|News from May 1-5, 2003|
NIST Announces ATP Grants
5/5. The Department of Commerce's (DOC) National Institute of Standards and Technology's (NIST) Advanced Technology Program (ATP) awarded seven grants, three of which are information technology related. See, release.
One grant is for the Mobile Systems Verification Corporation. The NIST stated in a release that this grant is "to design, fabricate, and test the Advanced Mobile Application Testing Environment (AMATE). This is a prototype for an end-to-end automated testing system that will improve the reliability and effectiveness of the national mobile information technology infrastructure. The environment will consist of software components, user devices, computers, micro-controllers, network hardware, mobile transmitters and receivers, and radio-signal conditioning equipment. AMATE will simulate millions of mobile users, their movements, airlink variation, and network operations under extreme conditions without disrupting an active network or its customers."
Another grant is for the Valaran Corporation, of Princeton, New Jersey, "to develop the software infrastructure that will overcome problems associated with low or unpredictable bandwidth and diverse communication appliances, to enable secure collaboration among multiple parties using mobile devices in constrained environments." The NIST further stated that this would assist "first responders, law enforcement agents, and field engineers". See, release.
Another grant is for the RAPT Industries, of Livermore, California, "to develop and test a prototype system for etching and polishing optical and semiconductor materials 10 to 10,000 times faster than current methods while causing significantly less sub-surface damage. The 2.5-year project will focus on the process chemistries and control system needed to extend the capabilities of the reactive atom plasma (RAP) technique, first demonstrated on a laboratory scale at Lawrence Livermore National Laboratory." See, release.
Supreme Court Rules Fraud Actions Against Telemarketers Do Not Violate First Amendment
5/5. The Supreme Court issued its opinion [28 pages in PDF] in Illinois v. Telemarketing Associates, holding that fraud actions by states against telemarketers does not violate the First Amendment.
Background. Telemarketing Associates is a for profit fundraising corporation. VietNow is a non-profit corporation organized for the benefit of veterans of the war in Viet Nam. TA contracted with VietNow to raise funds for it by telephone solicitations. The contracts provided that TA would keep 85% of the gross receipts. TA represented to prospective donors that "a significant amount of each dollar donated" would go to VietNow. TA also made false statements to prospective donors.
Proceedings Below. The state of Illinois filed a complaint in state court alleging common law and statutory claims for fraud and breach of fiduciary duty, based on misleading statements by TA to prospective donors.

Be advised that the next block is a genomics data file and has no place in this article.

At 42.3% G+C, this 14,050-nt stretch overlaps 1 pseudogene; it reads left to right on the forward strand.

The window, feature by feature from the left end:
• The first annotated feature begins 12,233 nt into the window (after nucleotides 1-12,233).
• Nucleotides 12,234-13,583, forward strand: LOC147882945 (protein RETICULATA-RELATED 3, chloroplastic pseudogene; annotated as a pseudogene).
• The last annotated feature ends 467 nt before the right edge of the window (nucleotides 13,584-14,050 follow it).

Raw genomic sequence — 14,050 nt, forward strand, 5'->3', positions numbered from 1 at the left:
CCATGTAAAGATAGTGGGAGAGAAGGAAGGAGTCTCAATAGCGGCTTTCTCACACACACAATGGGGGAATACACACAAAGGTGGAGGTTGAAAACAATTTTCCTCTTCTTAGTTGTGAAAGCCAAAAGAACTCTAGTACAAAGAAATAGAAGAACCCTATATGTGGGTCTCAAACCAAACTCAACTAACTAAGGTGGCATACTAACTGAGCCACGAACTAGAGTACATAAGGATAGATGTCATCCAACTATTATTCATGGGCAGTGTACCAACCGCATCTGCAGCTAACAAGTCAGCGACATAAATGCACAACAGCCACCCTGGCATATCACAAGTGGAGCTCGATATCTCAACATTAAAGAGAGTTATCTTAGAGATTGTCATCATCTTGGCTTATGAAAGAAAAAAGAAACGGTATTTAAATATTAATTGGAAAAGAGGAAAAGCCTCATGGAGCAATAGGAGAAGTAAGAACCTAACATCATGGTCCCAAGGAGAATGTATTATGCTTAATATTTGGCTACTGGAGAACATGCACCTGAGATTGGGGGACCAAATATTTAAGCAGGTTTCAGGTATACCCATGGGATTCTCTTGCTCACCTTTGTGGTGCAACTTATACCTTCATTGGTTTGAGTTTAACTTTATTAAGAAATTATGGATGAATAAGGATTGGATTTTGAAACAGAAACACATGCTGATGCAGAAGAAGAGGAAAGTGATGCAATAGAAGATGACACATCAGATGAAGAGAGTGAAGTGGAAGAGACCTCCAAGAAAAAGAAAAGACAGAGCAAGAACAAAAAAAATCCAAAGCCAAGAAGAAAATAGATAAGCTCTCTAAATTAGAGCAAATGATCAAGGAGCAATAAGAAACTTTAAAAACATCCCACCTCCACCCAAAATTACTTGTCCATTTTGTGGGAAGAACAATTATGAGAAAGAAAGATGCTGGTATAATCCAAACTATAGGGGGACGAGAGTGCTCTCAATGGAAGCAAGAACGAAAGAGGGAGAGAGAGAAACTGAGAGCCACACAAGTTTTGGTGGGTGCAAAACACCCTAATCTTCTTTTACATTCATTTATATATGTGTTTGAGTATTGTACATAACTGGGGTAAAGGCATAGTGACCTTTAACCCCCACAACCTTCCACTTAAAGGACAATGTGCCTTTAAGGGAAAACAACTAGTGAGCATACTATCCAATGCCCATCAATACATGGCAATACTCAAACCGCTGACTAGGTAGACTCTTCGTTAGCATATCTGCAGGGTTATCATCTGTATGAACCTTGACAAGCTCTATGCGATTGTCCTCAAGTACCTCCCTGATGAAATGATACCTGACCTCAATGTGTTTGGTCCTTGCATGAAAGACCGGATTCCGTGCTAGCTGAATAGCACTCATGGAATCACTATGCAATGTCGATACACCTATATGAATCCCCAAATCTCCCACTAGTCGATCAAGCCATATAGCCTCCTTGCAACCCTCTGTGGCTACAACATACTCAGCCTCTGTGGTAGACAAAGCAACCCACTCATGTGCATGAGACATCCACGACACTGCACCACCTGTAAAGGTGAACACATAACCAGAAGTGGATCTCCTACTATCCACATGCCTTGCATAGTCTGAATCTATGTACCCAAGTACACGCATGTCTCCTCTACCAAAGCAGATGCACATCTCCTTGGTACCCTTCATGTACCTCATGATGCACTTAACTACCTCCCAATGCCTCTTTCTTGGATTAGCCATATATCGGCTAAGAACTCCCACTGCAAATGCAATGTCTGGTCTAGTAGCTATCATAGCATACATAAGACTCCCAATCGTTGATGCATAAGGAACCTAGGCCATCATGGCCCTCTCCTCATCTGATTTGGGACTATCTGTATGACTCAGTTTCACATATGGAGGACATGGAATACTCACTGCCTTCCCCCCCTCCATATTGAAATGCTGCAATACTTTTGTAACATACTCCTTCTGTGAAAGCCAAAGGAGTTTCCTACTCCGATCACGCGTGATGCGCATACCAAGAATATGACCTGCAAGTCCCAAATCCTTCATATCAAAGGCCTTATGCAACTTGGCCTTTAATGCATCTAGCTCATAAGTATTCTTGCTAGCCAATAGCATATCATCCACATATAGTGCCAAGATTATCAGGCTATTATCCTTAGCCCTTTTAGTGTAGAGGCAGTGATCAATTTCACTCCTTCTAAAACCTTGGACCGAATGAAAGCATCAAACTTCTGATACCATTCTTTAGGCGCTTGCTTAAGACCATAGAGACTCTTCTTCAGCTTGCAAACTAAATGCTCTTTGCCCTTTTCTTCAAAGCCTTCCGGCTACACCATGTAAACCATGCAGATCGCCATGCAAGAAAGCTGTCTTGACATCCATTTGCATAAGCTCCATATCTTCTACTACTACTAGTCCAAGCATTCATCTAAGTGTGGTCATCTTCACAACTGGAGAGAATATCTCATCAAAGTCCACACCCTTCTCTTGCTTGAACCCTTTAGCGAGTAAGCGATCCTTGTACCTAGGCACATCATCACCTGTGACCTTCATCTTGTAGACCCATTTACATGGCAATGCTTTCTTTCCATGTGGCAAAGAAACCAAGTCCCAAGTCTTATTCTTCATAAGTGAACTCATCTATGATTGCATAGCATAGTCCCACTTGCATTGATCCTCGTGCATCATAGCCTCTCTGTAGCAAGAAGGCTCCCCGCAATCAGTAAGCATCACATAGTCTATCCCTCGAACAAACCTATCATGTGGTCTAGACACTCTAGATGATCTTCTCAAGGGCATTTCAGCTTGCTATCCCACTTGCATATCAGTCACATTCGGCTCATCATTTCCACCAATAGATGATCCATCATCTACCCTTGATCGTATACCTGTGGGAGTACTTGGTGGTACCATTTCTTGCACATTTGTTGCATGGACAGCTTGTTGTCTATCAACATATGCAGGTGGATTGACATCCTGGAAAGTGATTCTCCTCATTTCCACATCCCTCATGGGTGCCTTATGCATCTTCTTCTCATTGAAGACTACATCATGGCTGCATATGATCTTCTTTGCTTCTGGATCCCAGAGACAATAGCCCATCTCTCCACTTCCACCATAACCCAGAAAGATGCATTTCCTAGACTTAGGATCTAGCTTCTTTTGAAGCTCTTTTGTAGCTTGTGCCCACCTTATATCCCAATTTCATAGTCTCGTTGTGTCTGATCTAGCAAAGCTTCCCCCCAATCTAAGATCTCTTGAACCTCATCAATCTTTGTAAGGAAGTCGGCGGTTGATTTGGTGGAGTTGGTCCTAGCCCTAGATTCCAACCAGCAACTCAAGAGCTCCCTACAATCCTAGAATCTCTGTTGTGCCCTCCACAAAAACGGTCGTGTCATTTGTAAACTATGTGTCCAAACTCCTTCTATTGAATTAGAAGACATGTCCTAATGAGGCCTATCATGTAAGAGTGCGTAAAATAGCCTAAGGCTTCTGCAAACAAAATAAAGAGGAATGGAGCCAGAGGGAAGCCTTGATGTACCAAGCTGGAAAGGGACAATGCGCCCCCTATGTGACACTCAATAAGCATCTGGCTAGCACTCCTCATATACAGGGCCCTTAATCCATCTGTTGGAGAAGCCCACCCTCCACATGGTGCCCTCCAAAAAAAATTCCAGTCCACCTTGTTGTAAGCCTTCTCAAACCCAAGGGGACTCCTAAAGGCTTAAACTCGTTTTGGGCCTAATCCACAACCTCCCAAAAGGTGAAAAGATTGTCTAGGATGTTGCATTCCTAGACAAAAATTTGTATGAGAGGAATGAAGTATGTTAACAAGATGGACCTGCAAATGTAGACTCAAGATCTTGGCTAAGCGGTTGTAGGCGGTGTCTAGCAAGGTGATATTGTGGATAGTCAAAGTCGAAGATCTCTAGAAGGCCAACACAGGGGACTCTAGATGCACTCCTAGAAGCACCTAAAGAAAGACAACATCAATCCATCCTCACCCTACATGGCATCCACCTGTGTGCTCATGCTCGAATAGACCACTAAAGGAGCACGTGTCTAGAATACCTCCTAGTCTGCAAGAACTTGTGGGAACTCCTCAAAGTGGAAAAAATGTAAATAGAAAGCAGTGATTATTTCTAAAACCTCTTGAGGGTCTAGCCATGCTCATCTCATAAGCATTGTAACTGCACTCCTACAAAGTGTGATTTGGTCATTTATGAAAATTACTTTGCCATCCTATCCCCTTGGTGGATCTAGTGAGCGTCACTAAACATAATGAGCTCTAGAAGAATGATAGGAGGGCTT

The Supreme Court of Illinois held that the state attempted to impose prior restraints on fundraising that were incompatible with the First Amendment.
Supreme Court. The Supreme Court reversed. Justice Ginsburg, writing for the Court, stated that "Our prior decisions do not rule out, as supportive of a fraud claim against fundraisers, any and all reliance on the percentage of charitable donations fundraisers retain for themselves. While bare failure to disclose that information directly to potential donors does not suffice to establish fraud, when nondisclosure is accompanied by intentionally misleading statements designed to deceive the listener, the First Amendment leaves room for a fraud claim."
Prior opinions of the Supreme Court have overturned prohibitions on telephone solicitations that are based solely on the percentage of funds raised that are retained by the telemarketer. The Court distinguished this case on the basis that it involved claims of fraud, supported by a variety of facts.
Also, while this case involved telephone solicitations, the analysis applied by the Court in this case might similarly be applied to state actions taken against senders of bulk unsolicited e-mail that contains fraudulent statements.
FCC Sets Deadlines for Comments in NOI Re Interference Immunity Performance Specifications
5/5. The Federal Communications Commission (FCC) published a notice in the Federal Register regarding its Notice of Inquiry (NOI) pertaining to the possibility of incorporating receiver performance specifications into the FCC's spectrum policy. The FCC adopted, but did not release, the NOI at its March 13 meeting.
Comments are due by July 21, 2003. Reply comments are due by August 18, 2003.
This NOI follows the recommendations of the FCC's Spectrum Policy Task Force (SPTF) report [PDF] of November 15, 2002. See also, story titled "FCC Announces NOI Re Receiver Performance Standards" in TLJ Daily E-Mail Alert No. 624, March 17, 2003.
See, Federal Register, May 5, 2003, Vol. 68, No. 86, at Pages 23677 - 23686. This is ET Docket No. 03-65, FCC 03-54. For more information, contact Hugh Van Tuyl at the FCC's Office of Engineering and Technology (OET) at 202 418-7506 or email@example.com.
People and Appointments
5/5. The Senate confirmed Deborah Cook to be a Judge of the U.S. Court of Appeals (6thCir) by a vote of 66-25. See, Roll Call No. 139. She is a Justice of the Ohio Supreme Court. Senate Democrats had held up her confirmation for years.
5/5. The Senate confirmed Cecilia Altonga to be a Judge of the U.S. District Court (SDFl) by a vote of 91-0. See, Roll Call No. 141.
5/5. The Supreme Court denied certiorari in Core Communications v. FCC, S.C. No. 02-980. See, Order List [14 pages in PDF] at page 1. This petition pertained to the Federal Communications Commission's (FCC) reciprocal compensation order.